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Asian investors bargain hunting in Britain

HONG KONG -- In the week since Britain's historic decision to leave the European Union shocked financial markets across the globe, investors in mainland China and Hong Kong have already begun trying to make the best of the rare investment opportunity.

Unlike European, U.S. and Japanese markets heavily hit in the turmoil following the Brexit decision, trading in the rest of Asia appears to have calmed down.  

On June 23, the day the national referendum took place, Hong Kong-listed Magnificent Hotel Investments concluded an agreement to buy the Travelodge Royal Scot Hotel, located near King's Cross Station in central London, for 70.3 million pounds ($93.4 million). It was perhaps the quickest acquisition of a British property leveraging the Brexit effect.  

The next day, the sterling plunged to a 31-year low against the dollar. The Hong Kong dollar, which generally moves with the U.S. dollar, strengthened against the pound. To the delight of the Hong Kong company, 10% was knocked off the purchase price overnight. The buyout was announced on June 27. 

The action is not limited to large companies. Individual investors in China are keen to take advantage of this once-in-a-lifetime opportunity, too. According to newspaper reports in Hong Kong, wealthy locals and mainlanders rushed to apply for the purchase of three apartment houses in London on the Saturday after the vote.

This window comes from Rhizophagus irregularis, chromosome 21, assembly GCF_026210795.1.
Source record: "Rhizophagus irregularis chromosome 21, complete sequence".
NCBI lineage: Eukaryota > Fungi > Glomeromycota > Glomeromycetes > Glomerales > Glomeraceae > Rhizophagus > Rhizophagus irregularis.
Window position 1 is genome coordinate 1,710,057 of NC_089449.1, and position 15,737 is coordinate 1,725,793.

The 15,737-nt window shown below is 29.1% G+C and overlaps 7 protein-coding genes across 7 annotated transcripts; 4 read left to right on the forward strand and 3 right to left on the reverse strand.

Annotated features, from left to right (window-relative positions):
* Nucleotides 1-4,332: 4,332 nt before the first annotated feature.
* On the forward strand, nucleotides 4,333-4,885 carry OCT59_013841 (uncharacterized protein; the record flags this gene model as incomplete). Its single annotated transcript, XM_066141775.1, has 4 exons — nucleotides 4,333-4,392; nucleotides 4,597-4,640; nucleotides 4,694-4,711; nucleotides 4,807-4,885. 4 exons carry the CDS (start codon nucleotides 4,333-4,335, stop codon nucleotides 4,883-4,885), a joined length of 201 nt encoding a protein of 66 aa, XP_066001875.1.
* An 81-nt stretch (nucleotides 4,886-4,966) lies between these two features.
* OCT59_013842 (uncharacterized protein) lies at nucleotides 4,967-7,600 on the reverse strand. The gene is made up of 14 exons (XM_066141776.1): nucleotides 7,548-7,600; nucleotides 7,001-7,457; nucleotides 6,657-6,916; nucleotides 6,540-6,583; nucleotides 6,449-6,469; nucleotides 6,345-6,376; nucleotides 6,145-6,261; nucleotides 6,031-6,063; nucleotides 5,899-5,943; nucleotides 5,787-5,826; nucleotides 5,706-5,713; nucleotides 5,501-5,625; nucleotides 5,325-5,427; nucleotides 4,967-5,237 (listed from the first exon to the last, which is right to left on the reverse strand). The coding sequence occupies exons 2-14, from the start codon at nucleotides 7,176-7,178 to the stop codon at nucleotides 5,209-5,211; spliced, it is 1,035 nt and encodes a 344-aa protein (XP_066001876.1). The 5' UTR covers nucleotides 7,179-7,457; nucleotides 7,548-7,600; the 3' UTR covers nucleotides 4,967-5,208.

Don't let a crisis go to waste

Guo Guangchang, co-founder and chairman of Chinese conglomerate Fosun Group, recently told Reuters, "Market volatility and panic will probably bring better investment opportunities." He said he would increasingly look for deals in Europe, particularly in the U.K.

His strategy to make the most of upheaval is a reminder of how Warren Buffett, the legendary American investor, reacted in the wake of the collapse of Lehman Brothers in 2008 and the subsequent global financial crisis. Guo is often referred to as the Chinese Buffett. 

In the stock markets as well, Chinese investors are scouring for companies that could benefit from Brexit. On the Shenzhen Stock Exchange, shares of Beijing Utour International Travel Service, Hna-caissa Travel Group and Shenzhen Tempus Global Business Service Holdings have trended upward since the exit decision was made.  

While acknowledging the possible negative influence that Britain's referendum could have on consumer sentiment across the globe, a report from HSBC Global Research released on June 24 suggested that it may not be a disaster for many of Europe's high-end brands. Weaker sterling and euro may encourage foreign shoppers to splurge on European luxury goods. 

The report highlighted specific brand names, including London-listed Burberry Group and Jimmy Choo, as examples that will likely enjoy the positive side of the Brexit impact. These companies rely on sales to Chinese and Hong Kong consumers, while their manpower and other costs are determined based on the pound.

Brexit could eventually hurt real economies in Europe, as well as the confidence of Asian market players. For now, however, shrewd and aggressive Chinese investors appear to be dominant in the market.

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